Yemen’s embattled President fled his palace in Aden for an undisclosed location on Wednesday as Shia rebels offered cash bounty for his capture and abducted his Defence Minister.
President Abdrahbu Mansour Hadi left just hours after the rebels’ own television station said they seized an air base where U.S. troops and Europeans advised the country in its >fight against al-Qaeda militants . That air base is only 60 kilometres away from Aden, the port city where Mr. Hadi had >established a temporary capital .
Witnesses said they saw a convoy of presidential vehicles on Wednesday leaving Mr. Hadi’s palace, located at the top of a hill in Aden overlooking the Arabian Sea.
Presidential officials said Mr. Hadi was in an operations room overseeing his forces’ response. They declined to say where that facility was located. The officials spoke on condition of anonymity as they weren’t authorised to brief journalists.
The advance of the Shia rebels, known as Houthis, threatens to plunge the Arab world’s poorest country into a civil war that could draw in its Gulf neighbors. Already, Mr. Hadi had asked the United Nations to authorise a foreign military intervention in the country.
Yemen’s state television broadcaster, controlled by Houthis, made an offer of some $100,000 for Mr. Hadi’s capture. Officials meanwhile said that the country’s Defence Minister Maj. Gen. Mahmoud al-Subaihi and his top aide were arrested in the southern city of Lahj, where fighting with Houthi forces was ongoing, before they were transferred to Sanaa.
Already, military officials said militias and military units loyal to Mr. Hadi had “fragmented,” speeding the rebel advance. They said the rebels were fighting Hadi’s allied forces on five different fronts on Wednesday.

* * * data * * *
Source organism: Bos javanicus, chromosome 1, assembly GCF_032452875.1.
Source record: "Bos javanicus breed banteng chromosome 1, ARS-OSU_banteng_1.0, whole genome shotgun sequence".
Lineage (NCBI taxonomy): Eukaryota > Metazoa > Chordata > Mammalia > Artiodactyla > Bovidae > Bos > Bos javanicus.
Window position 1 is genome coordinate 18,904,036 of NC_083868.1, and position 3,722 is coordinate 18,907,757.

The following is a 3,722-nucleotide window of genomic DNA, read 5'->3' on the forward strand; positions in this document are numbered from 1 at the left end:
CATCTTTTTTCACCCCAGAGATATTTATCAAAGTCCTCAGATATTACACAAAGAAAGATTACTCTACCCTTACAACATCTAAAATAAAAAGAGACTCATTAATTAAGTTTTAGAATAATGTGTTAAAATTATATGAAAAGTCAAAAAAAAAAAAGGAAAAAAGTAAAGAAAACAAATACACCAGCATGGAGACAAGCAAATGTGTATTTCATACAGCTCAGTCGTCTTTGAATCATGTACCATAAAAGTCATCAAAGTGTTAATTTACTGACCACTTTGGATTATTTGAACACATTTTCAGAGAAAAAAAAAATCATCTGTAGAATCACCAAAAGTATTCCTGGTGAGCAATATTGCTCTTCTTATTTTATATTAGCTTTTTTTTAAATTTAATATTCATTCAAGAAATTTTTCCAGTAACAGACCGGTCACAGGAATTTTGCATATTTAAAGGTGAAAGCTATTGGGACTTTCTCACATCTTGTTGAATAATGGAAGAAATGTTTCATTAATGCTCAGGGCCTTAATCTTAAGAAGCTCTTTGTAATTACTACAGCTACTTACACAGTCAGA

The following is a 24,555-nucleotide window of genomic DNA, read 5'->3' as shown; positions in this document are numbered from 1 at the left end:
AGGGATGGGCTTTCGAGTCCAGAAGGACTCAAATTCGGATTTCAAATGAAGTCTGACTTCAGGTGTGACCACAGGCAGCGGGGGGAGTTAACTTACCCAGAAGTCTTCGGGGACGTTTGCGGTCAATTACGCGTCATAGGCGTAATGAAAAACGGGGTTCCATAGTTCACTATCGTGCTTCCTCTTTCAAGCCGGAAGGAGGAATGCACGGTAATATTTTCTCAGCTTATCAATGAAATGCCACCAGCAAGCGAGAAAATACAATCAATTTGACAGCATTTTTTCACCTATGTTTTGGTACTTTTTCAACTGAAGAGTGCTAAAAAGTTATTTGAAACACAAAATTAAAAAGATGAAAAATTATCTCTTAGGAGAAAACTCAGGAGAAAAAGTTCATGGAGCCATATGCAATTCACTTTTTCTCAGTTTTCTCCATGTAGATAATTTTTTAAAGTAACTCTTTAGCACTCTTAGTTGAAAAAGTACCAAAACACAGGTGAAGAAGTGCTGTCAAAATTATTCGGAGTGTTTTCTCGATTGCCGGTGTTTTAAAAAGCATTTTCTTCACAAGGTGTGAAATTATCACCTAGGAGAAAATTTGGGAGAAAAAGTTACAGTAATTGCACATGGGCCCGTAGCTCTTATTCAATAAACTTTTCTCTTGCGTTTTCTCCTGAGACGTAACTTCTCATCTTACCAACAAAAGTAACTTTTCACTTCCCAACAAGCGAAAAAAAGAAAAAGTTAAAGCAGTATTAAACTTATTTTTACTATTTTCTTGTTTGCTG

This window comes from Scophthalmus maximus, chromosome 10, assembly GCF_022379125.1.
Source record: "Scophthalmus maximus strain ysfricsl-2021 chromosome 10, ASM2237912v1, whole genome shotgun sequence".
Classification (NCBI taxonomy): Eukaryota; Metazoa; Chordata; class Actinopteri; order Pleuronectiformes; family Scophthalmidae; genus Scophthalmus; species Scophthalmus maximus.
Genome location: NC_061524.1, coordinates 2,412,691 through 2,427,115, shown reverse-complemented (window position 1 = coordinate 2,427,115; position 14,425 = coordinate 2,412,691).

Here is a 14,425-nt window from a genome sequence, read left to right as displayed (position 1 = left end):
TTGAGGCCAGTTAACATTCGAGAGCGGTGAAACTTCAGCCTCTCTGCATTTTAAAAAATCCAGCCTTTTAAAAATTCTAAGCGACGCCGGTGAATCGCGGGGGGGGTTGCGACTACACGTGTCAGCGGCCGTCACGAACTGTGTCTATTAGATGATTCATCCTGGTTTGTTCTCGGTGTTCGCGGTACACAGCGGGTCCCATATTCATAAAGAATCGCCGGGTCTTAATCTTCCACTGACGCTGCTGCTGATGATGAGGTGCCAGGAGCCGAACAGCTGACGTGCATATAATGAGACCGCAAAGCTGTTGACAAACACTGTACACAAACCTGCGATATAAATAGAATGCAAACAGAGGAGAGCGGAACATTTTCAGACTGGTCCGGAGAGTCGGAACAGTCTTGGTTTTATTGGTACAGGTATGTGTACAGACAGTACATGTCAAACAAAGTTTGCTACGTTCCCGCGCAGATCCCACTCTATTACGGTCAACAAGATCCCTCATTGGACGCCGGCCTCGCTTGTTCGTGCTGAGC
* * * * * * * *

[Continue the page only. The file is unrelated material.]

Mohammed Abdel-Salam, a spokesman for the Houthis, said that their forces were not aiming to “occupy” the south. “They will be in Aden in few hours,” Mr. Abdel-Salam told the Houthis’ satellite Al-Masirah news channel.
Earlier, Al-Masirah reported that the Houthis and allied fighters had “secured” the al-Annad air base, the country’s largest. It claimed the base had been looted by both al-Qaeda fighters and troops loyal to Mr. Hadi.
The reported Houthi takeover of the base took place after hours-long clashes between rival forces around the base. The U.S. recently >evacuated some 100 soldiers , including Special Forces commandos, from the base after al-Qaeda briefly seized a nearby city. Britain also evacuated soldiers.
The base was crucial in the U.S. drone campaign against al-Qaeda in the Arabian Peninsula, which America considers to be the most dangerous branch of the terror group. American and European military advisers there also offered logistical in its fight against the al-Qaeda group, which holds territory in eastern Yemen and has claimed directed the recent attack against the French satirical magazine Charlie Hebdo in Paris.
U.S. operations against the militants have been scaled back dramatically amid the chaos in Yemen. U.S. officials have said CIA drone strikes will continue in the country, though there will be fewer of them. The agency’s ability to collect intelligence on the ground in Yemen, while not completely gone, is also much diminished.
The takeover of the base is part of the wider offensive led by Houthis, backed by loyalists of deposed president Ali Abdullah Saleh within Yemen’s armed forces.
The Houthis, in the aftermath of suicide bombings in Sanaa last week that killed at least 137 people, ordered a general mobilisation of its forces. The group’s leader, Abdel-Malik al-Houthi, vowed to send his forces to the south under the context of fighting al-Qaeda and militant groups.
The Houthis seized the capital, Sanaa, in September and have been advancing south alongside forces loyal to Saleh.
On Tuesday, Houthi militias and allied forces fired bullets and tear gas to disperse thousands of protesters in the city of Taiz, known as the gateway to southern Yemen. The Houthis killed six demonstrators and wounded scores more, authorities said.
The Houthis also battled militias loyal to Mr. Hadi in the city of al-Dhalea adjacent to Taiz, which is Yemen’s third-largest city. The city also is the birthplace of its 2011 Arab Spring-inspired uprising that forced Mr. Saleh to hand over power to Mr. Hadi in a deal brokered by the U.N. and Gulf countries.
Saudi Arabia warned that “if the Houthi coup does not end peacefully, we will take the necessary measures for this crisis to protect the region.”
Diplomatic missions of Hadi’s Arab Gulf allies, including Saudi Arabia, the United Arab Emirates and Kuwait, have evacuated their diplomatic staff from Aden over the past few days, officials said. They earlier evacuated from Sanaa and relocated to Aden to support Mr. Hadi.